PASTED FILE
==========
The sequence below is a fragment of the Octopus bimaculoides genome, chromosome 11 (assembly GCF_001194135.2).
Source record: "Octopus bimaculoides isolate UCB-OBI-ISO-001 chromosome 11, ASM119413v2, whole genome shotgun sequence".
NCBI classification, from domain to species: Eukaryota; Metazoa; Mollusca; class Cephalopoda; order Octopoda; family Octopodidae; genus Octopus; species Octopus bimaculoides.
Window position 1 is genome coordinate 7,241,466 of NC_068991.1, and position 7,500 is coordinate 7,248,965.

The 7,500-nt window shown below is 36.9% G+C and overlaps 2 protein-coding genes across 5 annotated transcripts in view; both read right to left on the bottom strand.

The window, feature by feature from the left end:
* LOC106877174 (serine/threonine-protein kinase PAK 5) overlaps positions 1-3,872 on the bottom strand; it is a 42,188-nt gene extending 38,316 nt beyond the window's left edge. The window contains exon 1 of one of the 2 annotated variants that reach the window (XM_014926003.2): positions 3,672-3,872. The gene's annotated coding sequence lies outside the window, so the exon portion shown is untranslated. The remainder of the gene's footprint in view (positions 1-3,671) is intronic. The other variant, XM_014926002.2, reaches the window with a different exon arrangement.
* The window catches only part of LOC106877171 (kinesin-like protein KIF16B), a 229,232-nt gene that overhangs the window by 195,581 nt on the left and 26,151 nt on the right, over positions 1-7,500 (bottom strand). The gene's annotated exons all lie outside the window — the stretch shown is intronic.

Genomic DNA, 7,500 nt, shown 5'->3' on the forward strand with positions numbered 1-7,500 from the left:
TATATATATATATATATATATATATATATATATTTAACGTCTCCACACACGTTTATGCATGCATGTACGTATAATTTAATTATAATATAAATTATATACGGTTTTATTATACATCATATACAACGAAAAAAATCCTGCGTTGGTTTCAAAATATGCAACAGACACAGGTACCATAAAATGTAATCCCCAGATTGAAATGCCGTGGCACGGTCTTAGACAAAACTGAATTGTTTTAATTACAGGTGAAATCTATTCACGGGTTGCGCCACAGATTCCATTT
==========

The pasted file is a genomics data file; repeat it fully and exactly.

The sequence below is a fragment of the Octopus bimaculoides genome, chromosome 11 (assembly GCF_001194135.2).
Source record: "Octopus bimaculoides isolate UCB-OBI-ISO-001 chromosome 11, ASM119413v2, whole genome shotgun sequence".
NCBI classification, from domain to species: Eukaryota; Metazoa; Mollusca; class Cephalopoda; order Octopoda; family Octopodidae; genus Octopus; species Octopus bimaculoides.
Window position 1 is genome coordinate 7,241,466 of NC_068991.1, and position 7,500 is coordinate 7,248,965.

The 7,500-nt window shown below is 36.9% G+C and overlaps 2 protein-coding genes across 5 annotated transcripts in view; both read right to left on the bottom strand.

The window, feature by feature from the left end:
* LOC106877174 (serine/threonine-protein kinase PAK 5) overlaps positions 1-3,872 on the bottom strand; it is a 42,188-nt gene extending 38,316 nt beyond the window's left edge. The window contains exon 1 of one of the 2 annotated variants that reach the window (XM_014926003.2): positions 3,672-3,872. The gene's annotated coding sequence lies outside the window, so the exon portion shown is untranslated. The remainder of the gene's footprint in view (positions 1-3,671) is intronic. The other variant, XM_014926002.2, reaches the window with a different exon arrangement.
* The window catches only part of LOC106877171 (kinesin-like protein KIF16B), a 229,232-nt gene that overhangs the window by 195,581 nt on the left and 26,151 nt on the right, over positions 1-7,500 (bottom strand). The gene's annotated exons all lie outside the window — the stretch shown is intronic.

Genomic DNA, 7,500 nt, shown 5'->3' on the forward strand with positions numbered 1-7,500 from the left:
TATATATATATATATATATATATATATATATATTTAACGTCTCCACACACGTTTATGCATGCATGTACGTATAATTTAATTATAATATAAATTATATACGGTTTTATTATACATCATATACAACGAAAAAAATCCTGCGTTGGTTTCAAAATATGCAACAGACACAGGTACCATAAAATGTAATCCCCAGATTGAAATGCCGTGGCACGGTCTTAGACAAAACTGAATTGTTTTAATTACAGGTGAAATCTATTCACGGGTTGCGCCACAGATTCCATTT